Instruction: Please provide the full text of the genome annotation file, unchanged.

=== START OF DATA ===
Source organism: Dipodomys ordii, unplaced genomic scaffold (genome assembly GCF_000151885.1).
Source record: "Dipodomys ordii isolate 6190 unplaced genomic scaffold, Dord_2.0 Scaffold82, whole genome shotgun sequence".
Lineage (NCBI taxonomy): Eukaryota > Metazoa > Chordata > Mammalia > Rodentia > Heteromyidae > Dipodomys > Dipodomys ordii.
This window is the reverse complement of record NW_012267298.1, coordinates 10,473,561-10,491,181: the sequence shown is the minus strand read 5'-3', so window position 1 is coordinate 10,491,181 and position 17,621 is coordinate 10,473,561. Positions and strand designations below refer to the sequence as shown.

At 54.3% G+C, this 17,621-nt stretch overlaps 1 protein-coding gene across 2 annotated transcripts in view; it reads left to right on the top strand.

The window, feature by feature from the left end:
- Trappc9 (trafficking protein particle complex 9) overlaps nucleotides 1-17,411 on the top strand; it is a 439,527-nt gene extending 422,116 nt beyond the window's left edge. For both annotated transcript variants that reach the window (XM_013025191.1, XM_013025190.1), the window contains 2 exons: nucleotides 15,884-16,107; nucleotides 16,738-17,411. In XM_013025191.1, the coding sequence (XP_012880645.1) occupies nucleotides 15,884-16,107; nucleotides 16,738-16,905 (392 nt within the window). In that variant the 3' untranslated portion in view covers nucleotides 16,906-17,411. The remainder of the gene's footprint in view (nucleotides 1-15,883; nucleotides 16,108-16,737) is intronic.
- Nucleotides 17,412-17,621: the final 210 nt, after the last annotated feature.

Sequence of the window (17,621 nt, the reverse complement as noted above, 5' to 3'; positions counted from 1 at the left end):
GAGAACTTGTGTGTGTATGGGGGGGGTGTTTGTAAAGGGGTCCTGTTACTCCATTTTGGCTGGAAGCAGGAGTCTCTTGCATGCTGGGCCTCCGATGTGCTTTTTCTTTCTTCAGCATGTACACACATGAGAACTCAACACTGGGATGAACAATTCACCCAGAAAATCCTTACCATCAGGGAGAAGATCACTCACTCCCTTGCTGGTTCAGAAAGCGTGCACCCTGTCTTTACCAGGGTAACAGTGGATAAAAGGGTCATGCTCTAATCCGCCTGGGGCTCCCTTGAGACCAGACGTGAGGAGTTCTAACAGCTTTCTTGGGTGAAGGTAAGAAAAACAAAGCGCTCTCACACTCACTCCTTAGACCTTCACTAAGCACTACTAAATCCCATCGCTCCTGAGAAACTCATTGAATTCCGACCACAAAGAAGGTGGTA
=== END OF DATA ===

Source organism: Dipodomys ordii, unplaced genomic scaffold (genome assembly GCF_000151885.1).
Source record: "Dipodomys ordii isolate 6190 unplaced genomic scaffold, Dord_2.0 Scaffold82, whole genome shotgun sequence".
Lineage (NCBI taxonomy): Eukaryota > Metazoa > Chordata > Mammalia > Rodentia > Heteromyidae > Dipodomys > Dipodomys ordii.
This window is the reverse complement of record NW_012267298.1, coordinates 10,473,561-10,491,181: the sequence shown is the minus strand read 5'-3', so window position 1 is coordinate 10,491,181 and position 17,621 is coordinate 10,473,561. Positions and strand designations below refer to the sequence as shown.

At 54.3% G+C, this 17,621-nt stretch overlaps 1 protein-coding gene across 2 annotated transcripts in view; it reads left to right on the top strand.

The window, feature by feature from the left end:
- Trappc9 (trafficking protein particle complex 9) overlaps nucleotides 1-17,411 on the top strand; it is a 439,527-nt gene extending 422,116 nt beyond the window's left edge. For both annotated transcript variants that reach the window (XM_013025191.1, XM_013025190.1), the window contains 2 exons: nucleotides 15,884-16,107; nucleotides 16,738-17,411. In XM_013025191.1, the coding sequence (XP_012880645.1) occupies nucleotides 15,884-16,107; nucleotides 16,738-16,905 (392 nt within the window). In that variant the 3' untranslated portion in view covers nucleotides 16,906-17,411. The remainder of the gene's footprint in view (nucleotides 1-15,883; nucleotides 16,108-16,737) is intronic.
- Nucleotides 17,412-17,621: the final 210 nt, after the last annotated feature.

Sequence of the window (17,621 nt, the reverse complement as noted above, 5' to 3'; positions counted from 1 at the left end):
GAGAACTTGTGTGTGTATGGGGGGGGTGTTTGTAAAGGGGTCCTGTTACTCCATTTTGGCTGGAAGCAGGAGTCTCTTGCATGCTGGGCCTCCGATGTGCTTTTTCTTTCTTCAGCATGTACACACATGAGAACTCAACACTGGGATGAACAATTCACCCAGAAAATCCTTACCATCAGGGAGAAGATCACTCACTCCCTTGCTGGTTCAGAAAGCGTGCACCCTGTCTTTACCAGGGTAACAGTGGATAAAAGGGTCATGCTCTAATCCGCCTGGGGCTCCCTTGAGACCAGACGTGAGGAGTTCTAACAGCTTTCTTGGGTGAAGGTAAGAAAAACAAAGCGCTCTCACACTCACTCCTTAGACCTTCACTAAGCACTACTAAATCCCATCGCTCCTGAGAAACTCATTGAATTCCGACCACAAAGAAGGTGGTA